A Win for the Ages – Frank McNally on why (some) old runners are still hard to beat

Photograph: Cecilie Arcurs/iStock

Photograph: Cecilie Arcurs/iStock

 

I took the Luas out to Tallaght on Wednesday night, planning to run a mile race at the local athletic track. It was the last of this summer’s Dublin “graded” meetings: wherein participants compete against others of their standard, from to fastest (Grade A) to the slowest (D), which gives even recidivist middle-aged runners like me some hope of not being embarrassed.

But in the event, delayed, I had to run a mile from the Luas stop to the venue, just to get there on time, which I didn’t.  

The Grade D mile was over.  There was nothing left except 3,000s.

And there wouldn’t be enough entries there for four grades, or even three. There would be only an A race and a combined B/C one, into which I too could be thrown, if willing, like a sprat among mackerel.

This provoked a powerful feeling of déjà vu. It was almost as if I had taken the Luas back to August 1988, except there was no Luas in those days and probably no running track in Tallaght either. Instead, the meeting then was in Santry, but there too I had missed the shorter events, and had to make my debut at 3,000 instead. 

The other difference, crucially, was they had the full range of grades. So, as a neophyte at the distance, I was allowed enter the D race.  

Which – gasp! – I won, foreshadowing a glorious athletic career, except that I was off to Australia on a work visa the month after.  

Among my first, it also turned out to be my last track race of the 20th century. One thing led to another until, suddenly it was 25 years later. I had three children, a career in journalism, and the beginnings of a belly.

That’s when I went back to running.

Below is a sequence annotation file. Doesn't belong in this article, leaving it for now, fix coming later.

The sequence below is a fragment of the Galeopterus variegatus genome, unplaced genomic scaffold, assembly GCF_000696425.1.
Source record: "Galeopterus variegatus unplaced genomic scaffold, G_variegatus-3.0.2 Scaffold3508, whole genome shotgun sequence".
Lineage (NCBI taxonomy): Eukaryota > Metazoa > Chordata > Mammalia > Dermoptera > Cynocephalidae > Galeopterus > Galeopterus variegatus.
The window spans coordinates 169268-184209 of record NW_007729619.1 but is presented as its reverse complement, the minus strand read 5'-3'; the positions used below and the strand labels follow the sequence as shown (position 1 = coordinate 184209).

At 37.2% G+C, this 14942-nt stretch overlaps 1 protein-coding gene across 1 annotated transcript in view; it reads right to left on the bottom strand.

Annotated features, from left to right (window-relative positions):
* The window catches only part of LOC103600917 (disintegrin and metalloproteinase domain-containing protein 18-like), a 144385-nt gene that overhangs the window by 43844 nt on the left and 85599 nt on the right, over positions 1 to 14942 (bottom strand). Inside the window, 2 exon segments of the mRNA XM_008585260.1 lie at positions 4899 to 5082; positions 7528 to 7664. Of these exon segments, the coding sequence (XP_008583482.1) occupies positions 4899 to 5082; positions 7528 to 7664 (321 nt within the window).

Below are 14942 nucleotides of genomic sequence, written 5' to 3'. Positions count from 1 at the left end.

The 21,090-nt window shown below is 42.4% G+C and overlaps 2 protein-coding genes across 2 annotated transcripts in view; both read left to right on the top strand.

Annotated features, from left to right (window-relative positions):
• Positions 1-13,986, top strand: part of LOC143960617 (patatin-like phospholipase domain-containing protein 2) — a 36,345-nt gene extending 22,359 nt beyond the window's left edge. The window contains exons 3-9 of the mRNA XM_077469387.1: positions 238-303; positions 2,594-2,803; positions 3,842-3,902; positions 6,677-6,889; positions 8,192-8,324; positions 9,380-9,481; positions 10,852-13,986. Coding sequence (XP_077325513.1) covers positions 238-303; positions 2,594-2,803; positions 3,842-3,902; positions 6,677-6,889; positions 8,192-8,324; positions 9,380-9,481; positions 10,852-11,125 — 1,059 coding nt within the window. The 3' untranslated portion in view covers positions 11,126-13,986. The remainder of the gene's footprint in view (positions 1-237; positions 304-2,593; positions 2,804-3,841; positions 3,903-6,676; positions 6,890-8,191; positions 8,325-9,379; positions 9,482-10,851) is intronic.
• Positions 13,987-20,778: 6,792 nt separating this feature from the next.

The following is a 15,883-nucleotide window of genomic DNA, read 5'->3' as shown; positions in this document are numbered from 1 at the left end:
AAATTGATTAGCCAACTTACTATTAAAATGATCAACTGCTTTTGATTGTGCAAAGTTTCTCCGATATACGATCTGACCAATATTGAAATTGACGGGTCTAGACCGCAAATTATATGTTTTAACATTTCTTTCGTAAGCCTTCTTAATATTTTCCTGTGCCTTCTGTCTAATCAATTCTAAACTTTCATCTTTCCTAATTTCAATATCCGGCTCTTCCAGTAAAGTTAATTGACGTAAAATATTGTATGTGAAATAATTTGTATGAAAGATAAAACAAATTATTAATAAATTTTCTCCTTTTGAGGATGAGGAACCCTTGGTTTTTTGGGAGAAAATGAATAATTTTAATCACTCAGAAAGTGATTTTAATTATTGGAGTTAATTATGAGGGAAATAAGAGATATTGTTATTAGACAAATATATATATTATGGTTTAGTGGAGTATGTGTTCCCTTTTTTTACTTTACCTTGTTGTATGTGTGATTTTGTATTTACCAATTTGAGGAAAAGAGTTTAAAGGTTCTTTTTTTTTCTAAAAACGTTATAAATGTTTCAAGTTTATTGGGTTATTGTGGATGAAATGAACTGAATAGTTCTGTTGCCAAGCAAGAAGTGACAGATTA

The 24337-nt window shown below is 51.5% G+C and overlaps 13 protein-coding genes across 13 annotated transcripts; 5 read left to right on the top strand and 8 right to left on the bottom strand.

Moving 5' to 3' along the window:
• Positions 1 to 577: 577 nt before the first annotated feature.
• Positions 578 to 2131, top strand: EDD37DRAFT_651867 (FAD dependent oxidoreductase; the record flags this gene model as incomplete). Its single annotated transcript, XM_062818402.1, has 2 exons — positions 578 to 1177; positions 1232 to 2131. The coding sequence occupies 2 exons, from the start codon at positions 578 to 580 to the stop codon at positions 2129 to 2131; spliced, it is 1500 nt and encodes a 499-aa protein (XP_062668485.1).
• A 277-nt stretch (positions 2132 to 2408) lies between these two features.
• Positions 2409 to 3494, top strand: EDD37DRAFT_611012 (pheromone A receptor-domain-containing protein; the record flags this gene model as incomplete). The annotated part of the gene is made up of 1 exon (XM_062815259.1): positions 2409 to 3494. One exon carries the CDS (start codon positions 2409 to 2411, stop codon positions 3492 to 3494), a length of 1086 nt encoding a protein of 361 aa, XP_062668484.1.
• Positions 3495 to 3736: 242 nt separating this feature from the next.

There would have been little chance of me winning this week’s 3k, even in Grade D.  But a glance at the mostly whippet-like and appallingly young men who turned up for the B/C race was enough to suggest that, for me, the challenge would be finding out if there was anyone I could avoid being lapped by.

No, was the answer. On the plus side, I went through the embarrassment barrier early and almost enjoyed having the track all to myself for the last 500 metres.

But the story of the night had happened beforehand, in the women’s mile. There was only one race there – a catch-all A/B/C event. And to prove that age is no excuse, it was won by one Anne Gilshinan, who recently turned 55. I mention that statistic because, not only did she beat everyone else in the field, regardless of age, the winning time of 5:08.42 set a new world record for her category.

That extraordinary result may be another symptom of a phenomenon much discussed in athletics these days: how, in general, 21st-century runners are slower than they were 20, 30, or even 40 years ago. One recent US study, for example, found that the average 5k time there was eight minutes slower in 2016 compared with 1996.  In marathons, the difference was 39 minutes.

Yes there are far more people running now, so that one obvious explanation was the rise of the “recreational” athlete, the kind liable to stop mid-race to take selfies.

But the trend was the same even at the elite end of the spectrum. And you can see it in the Dublin City Marathon, where times that made you an also-ran in the early 1980s could win it today.

Changes in lifestyle, especially diet, are the other explanation. A striking thing about old photographs from the 1970s and 1980s is – when you subtract the big hairstyles – how emaciated people look.

Maybe a generation of being fed properly, or conversely of too much fast food, has made running harder. 

Or maybe, outside the very best, most runners are just more relaxed about it now and less inclined to unnecessary suffering.

Hence the ability of really good older athletes – the few not side-lined with chronic injury – to remain competitive.

Not that I can talk – much.  But reliving my glory days on the way home the other night, I couldn’t resist comparing my 1988 Grade D time with this week’s B/C race. And – ahem – it would have won. 

In fact, whereas I couldn’t enjoy the run-in that night in Santry, because I was about a strained nipple ahead of the guy in second, I would this time have been able to savour the moment, blow kisses to the crowd, and maybe even pause for a selfie.

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